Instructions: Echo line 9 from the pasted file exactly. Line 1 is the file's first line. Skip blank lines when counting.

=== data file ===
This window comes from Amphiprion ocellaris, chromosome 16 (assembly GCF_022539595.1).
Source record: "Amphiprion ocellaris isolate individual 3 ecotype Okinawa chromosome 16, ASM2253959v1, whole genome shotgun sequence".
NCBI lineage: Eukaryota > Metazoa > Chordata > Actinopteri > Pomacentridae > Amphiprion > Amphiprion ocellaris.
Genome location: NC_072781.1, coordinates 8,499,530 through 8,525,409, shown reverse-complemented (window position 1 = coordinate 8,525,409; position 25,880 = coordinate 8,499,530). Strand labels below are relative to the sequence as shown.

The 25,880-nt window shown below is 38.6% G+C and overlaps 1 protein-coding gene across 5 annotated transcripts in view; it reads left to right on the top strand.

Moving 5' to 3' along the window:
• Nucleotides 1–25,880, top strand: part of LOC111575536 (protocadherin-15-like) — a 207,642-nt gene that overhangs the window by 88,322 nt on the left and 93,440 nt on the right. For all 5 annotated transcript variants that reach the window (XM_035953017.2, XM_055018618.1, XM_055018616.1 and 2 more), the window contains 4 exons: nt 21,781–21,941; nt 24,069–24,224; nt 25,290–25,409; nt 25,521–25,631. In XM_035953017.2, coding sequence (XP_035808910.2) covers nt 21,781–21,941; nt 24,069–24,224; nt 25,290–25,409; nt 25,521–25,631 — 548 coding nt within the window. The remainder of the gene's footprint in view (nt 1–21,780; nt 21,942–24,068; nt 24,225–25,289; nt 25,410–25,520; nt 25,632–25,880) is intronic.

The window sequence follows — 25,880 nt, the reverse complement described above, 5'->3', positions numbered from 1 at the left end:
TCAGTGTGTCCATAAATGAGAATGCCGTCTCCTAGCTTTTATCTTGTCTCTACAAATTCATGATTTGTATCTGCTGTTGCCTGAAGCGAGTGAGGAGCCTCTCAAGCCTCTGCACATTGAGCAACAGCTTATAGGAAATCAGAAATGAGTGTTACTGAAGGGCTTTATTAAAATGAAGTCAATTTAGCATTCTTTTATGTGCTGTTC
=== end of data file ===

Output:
TCAGTGTGTCCATAAATGAGAATGCCGTCTCCTAGCTTTTATCTTGTCTCTACAAATTCATGATTTGTATCTGCTGTTGCCTGAAGCGAGTGAGGAGCCTCTCAAGCCTCTGCACATTGAGCAACAGCTTATAGGAAATCAGAAATGAGTGTTACTGAAGGGCTTTATTAAAATGAAGTCAATTTAGCATTCTTTTATGTGCTGTTC